Almost half of the bars claiming to back a pioneering safety campaign are failing to protect their customers from unwanted advances, a Press and Journal investigation has revealed.
Last year more than two-dozen nightspots in Aberdeen city centre pledged to follow the Ask for Angela code word scheme.
Through the initiative – which is backed by the police, city council and Rape Crisis Grampian – anyone feeling uneasy or unsafe on a date is meant to go to the bar and say they are looking for someone called Angela.
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Upon hearing this code word, the staff member is meant to either call them a taxi or help them leave the venue discretely.
But when The Press and Journal sent two undercover reporters to test the scheme out, almost half of the 14 nightspots visited followed the correct procedure.
Bosses at two of the bars which failed the test, Siberia and Bar 99 and Kitchen, last night claimed the undercover reporter did not appear distressed enough for staff to take the appeal seriously.
The trials included Ma Cameron’s on Little Belmont Street, where a member of staff told our reporter: “She’s maybe next door at The Old School House.”
There were also difficulties at the nearby Siberia Bar and Hotel on Belmont Street as, when asked, the barman said: “She’s not actually in the country at the moment.”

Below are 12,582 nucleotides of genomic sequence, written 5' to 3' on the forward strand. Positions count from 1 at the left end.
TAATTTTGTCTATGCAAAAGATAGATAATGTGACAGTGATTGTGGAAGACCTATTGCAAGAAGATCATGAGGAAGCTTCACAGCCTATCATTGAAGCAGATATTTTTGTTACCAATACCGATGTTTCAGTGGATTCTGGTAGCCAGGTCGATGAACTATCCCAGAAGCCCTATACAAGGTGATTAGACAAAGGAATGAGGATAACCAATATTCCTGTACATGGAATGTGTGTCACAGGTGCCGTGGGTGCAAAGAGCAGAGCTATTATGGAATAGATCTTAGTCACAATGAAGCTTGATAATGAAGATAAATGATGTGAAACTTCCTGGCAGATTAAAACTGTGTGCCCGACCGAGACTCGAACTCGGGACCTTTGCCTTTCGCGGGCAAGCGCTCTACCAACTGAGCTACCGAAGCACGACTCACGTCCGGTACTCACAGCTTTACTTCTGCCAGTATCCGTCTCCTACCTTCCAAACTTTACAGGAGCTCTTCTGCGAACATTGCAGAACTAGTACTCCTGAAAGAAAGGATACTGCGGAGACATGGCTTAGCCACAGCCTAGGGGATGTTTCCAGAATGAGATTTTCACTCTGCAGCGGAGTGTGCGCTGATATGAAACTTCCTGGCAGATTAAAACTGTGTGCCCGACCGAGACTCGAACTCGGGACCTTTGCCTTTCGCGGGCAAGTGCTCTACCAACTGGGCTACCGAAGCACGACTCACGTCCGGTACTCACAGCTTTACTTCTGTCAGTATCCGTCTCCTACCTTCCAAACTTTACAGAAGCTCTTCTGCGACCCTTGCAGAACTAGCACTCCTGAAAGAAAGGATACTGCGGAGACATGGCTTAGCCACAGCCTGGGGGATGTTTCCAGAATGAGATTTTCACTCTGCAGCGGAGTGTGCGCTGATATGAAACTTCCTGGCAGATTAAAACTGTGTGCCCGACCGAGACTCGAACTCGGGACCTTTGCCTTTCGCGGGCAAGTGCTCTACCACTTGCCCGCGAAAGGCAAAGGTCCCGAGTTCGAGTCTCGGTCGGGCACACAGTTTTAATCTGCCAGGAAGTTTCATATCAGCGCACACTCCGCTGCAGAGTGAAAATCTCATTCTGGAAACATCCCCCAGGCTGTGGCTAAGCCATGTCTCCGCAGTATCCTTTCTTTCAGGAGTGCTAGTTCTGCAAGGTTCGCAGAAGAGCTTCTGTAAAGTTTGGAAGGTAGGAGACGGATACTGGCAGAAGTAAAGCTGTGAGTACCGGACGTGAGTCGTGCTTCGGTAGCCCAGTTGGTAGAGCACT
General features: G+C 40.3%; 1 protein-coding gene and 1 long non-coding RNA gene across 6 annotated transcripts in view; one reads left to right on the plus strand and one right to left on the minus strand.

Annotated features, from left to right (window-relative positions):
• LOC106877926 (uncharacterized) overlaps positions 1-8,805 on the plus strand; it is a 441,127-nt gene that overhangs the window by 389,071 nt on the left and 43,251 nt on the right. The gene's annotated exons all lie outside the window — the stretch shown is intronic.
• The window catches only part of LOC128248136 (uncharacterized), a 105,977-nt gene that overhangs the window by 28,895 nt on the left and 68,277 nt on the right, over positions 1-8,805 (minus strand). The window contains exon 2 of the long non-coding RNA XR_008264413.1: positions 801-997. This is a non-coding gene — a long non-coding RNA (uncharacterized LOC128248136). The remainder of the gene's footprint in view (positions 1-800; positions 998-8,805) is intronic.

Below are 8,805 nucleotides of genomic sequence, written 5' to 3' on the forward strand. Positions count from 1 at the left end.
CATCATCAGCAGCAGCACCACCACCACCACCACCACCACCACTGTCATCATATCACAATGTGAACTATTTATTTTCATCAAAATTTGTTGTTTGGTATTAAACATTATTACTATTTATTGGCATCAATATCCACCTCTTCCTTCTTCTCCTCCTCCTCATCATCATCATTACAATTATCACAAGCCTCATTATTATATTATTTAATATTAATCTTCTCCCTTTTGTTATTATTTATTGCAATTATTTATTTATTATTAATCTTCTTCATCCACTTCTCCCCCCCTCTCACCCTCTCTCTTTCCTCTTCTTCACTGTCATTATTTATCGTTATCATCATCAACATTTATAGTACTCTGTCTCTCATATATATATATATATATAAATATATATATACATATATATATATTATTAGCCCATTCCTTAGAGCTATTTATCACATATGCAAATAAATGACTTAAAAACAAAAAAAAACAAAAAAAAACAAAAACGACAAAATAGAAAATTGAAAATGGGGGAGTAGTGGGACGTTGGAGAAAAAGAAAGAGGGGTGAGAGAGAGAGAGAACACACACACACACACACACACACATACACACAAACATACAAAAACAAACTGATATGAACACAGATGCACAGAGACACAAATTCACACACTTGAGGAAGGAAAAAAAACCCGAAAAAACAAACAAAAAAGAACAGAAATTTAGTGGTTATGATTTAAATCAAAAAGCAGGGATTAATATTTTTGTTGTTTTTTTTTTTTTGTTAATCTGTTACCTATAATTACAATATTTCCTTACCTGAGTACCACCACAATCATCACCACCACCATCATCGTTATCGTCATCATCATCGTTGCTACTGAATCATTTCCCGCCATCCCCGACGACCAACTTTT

Staff also failed to recognise the code word at Triple Kirks, Revolution and Underdog.
Cafe Drummond, Halo Bar and Kitchen, Revolution de Cuba, Slains Castle, Soul, Bridge Street Social Club, The Old School House and The Wild Boar all followed the correct guidelines.
Sergeant Kim Wood, of the police’s licensing team, said it was important that staff working at the pubs, bars and nightclubs staff signed up to the scheme are all familiar with how to implement it.
She said: “The introduction and use of Ask For Angela in licensed premises is a very positive thing.
“However for the premises to support the initiative, it is important that staff are familiar with it and understand what to do when a person does Ask for Angela.
“Police Scotland continue to work closely with the licensed trade providing advice and guidance in respect of the initiative.”